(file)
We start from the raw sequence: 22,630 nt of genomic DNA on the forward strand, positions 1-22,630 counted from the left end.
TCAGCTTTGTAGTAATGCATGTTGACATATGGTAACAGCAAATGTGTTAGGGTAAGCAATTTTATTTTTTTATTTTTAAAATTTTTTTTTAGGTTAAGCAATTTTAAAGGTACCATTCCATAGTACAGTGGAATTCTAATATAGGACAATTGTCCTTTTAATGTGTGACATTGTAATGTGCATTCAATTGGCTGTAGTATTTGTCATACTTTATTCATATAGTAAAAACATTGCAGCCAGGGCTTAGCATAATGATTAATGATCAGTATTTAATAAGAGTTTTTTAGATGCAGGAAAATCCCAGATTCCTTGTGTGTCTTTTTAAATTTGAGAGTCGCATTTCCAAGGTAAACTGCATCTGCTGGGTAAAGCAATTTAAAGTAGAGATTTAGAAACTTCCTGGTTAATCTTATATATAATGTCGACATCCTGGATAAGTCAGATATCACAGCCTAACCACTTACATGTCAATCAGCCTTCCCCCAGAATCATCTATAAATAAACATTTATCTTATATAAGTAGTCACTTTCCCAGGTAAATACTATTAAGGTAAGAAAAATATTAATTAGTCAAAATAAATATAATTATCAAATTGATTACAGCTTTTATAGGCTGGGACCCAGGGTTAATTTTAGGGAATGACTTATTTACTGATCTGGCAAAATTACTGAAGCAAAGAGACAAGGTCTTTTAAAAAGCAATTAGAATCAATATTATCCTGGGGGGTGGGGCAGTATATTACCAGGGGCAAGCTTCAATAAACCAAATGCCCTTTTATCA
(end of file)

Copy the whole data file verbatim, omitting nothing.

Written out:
We start from the raw sequence: 22,630 nt of genomic DNA on the forward strand, positions 1-22,630 counted from the left end.
TCAGCTTTGTAGTAATGCATGTTGACATATGGTAACAGCAAATGTGTTAGGGTAAGCAATTTTATTTTTTTATTTTTAAAATTTTTTTTTAGGTTAAGCAATTTTAAAGGTACCATTCCATAGTACAGTGGAATTCTAATATAGGACAATTGTCCTTTTAATGTGTGACATTGTAATGTGCATTCAATTGGCTGTAGTATTTGTCATACTTTATTCATATAGTAAAAACATTGCAGCCAGGGCTTAGCATAATGATTAATGATCAGTATTTAATAAGAGTTTTTTAGATGCAGGAAAATCCCAGATTCCTTGTGTGTCTTTTTAAATTTGAGAGTCGCATTTCCAAGGTAAACTGCATCTGCTGGGTAAAGCAATTTAAAGTAGAGATTTAGAAACTTCCTGGTTAATCTTATATATAATGTCGACATCCTGGATAAGTCAGATATCACAGCCTAACCACTTACATGTCAATCAGCCTTCCCCCAGAATCATCTATAAATAAACATTTATCTTATATAAGTAGTCACTTTCCCAGGTAAATACTATTAAGGTAAGAAAAATATTAATTAGTCAAAATAAATATAATTATCAAATTGATTACAGCTTTTATAGGCTGGGACCCAGGGTTAATTTTAGGGAATGACTTATTTACTGATCTGGCAAAATTACTGAAGCAAAGAGACAAGGTCTTTTAAAAAGCAATTAGAATCAATATTATCCTGGGGGGTGGGGCAGTATATTACCAGGGGCAAGCTTCAATAAACCAAATGCCCTTTTATCA